Saturday, June 7, 2014

When the weather gets tough, the tough keep digging!!

Due to adverse weather conditions in Berkeley this past week the excavation had to be abandoned for a day on Wednesday. On returning to glorious sunshine for the final two days of the week, the social media team spoke with site Supervisor Emily Glass to discuss recent developments in the trench and what plans are afoot for next week's final week of excavation for 2014.
Site Director Prof. Mark Horton assists with the draining of the main trench
As a result of Wednesday’s torrential rainfall, the east and west ends of the trench unfortunately became heavily waterlogged, particularly in the area of intercutting ditches. The plan to expose the possible Tudor building by removing a layer of building rubble from demolition was temporarily halted due to this area being underwater and excavation was delayed while it was pumped out (thank you Prof. Horton!).
This meant that on Thursday the students were concentrated on working across the mid-section of the trench and, as Emily explained, this was “to take advantage of the damp conditions and give the central area of Trench 8 a really good trowel-up to clean and expose the existing features after the rainfall”; these features being a Roman surface, the remains of an Anglo-Saxon building, pits and other surrounding features that have yet to be fully defined.

Students continue cleaning the central area of Trench 8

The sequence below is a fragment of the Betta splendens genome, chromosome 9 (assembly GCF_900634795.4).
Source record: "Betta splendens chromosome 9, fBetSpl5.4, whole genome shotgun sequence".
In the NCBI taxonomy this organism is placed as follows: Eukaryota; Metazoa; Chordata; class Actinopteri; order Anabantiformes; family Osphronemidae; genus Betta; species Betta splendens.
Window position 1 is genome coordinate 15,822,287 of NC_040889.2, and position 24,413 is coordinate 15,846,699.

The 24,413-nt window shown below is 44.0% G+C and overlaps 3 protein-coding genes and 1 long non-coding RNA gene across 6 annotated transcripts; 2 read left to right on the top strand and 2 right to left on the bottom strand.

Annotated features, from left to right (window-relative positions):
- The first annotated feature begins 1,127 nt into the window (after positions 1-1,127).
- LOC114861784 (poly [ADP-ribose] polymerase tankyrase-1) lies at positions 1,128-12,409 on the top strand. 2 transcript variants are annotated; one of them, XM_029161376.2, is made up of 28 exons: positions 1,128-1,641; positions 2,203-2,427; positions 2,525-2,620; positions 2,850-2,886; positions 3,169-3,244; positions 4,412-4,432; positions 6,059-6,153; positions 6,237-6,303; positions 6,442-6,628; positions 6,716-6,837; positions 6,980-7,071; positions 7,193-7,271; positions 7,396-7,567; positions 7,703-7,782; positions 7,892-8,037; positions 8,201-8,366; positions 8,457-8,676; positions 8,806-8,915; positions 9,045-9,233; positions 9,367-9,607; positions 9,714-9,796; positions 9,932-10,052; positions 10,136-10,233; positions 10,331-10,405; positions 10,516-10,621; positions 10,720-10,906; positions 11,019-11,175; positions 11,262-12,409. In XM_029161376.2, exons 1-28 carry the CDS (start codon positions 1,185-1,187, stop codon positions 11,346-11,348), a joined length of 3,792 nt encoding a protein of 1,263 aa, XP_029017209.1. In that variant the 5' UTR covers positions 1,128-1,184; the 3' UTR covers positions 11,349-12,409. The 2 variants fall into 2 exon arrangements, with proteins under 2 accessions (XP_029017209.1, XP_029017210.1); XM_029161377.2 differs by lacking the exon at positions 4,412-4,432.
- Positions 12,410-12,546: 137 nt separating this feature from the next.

The BIG news of the week was the discovery that the building we have been calling the Norman house for the past three years is not actually of Norman date! This area had fared reasonably well considering the extremely high level of rainfall on Wednesday and the excavation and recording work was able to continue on the interior, including the excavation of a pit which contained post-Norman pottery. The wall of the former 'Norman' house was constructed over this pit, therefore the building is now thought to date to around the 14th century. However, all things Norman are not lost. It was also revealed that this 14th century structure was an extension to an earlier phase of building, closer to the line of the road, and which may turn out to be our new Norman house!
It has been great to get stuck back into some decent digging following the disappointing weather and unsafe conditions that the rain brought with it. Now that the site has been drained off, the fantastic work in the east and west ends of the trench can continue and bring us new challenges and discoveries. We look forward to to next week when we will be hosting our pottery specialist Paul Blinkhorn, Current Archaeology Magazine's Assistant Editor Carly Hilts and an additional group of students from America for the final week of digging on the Berkeley Castle Project!

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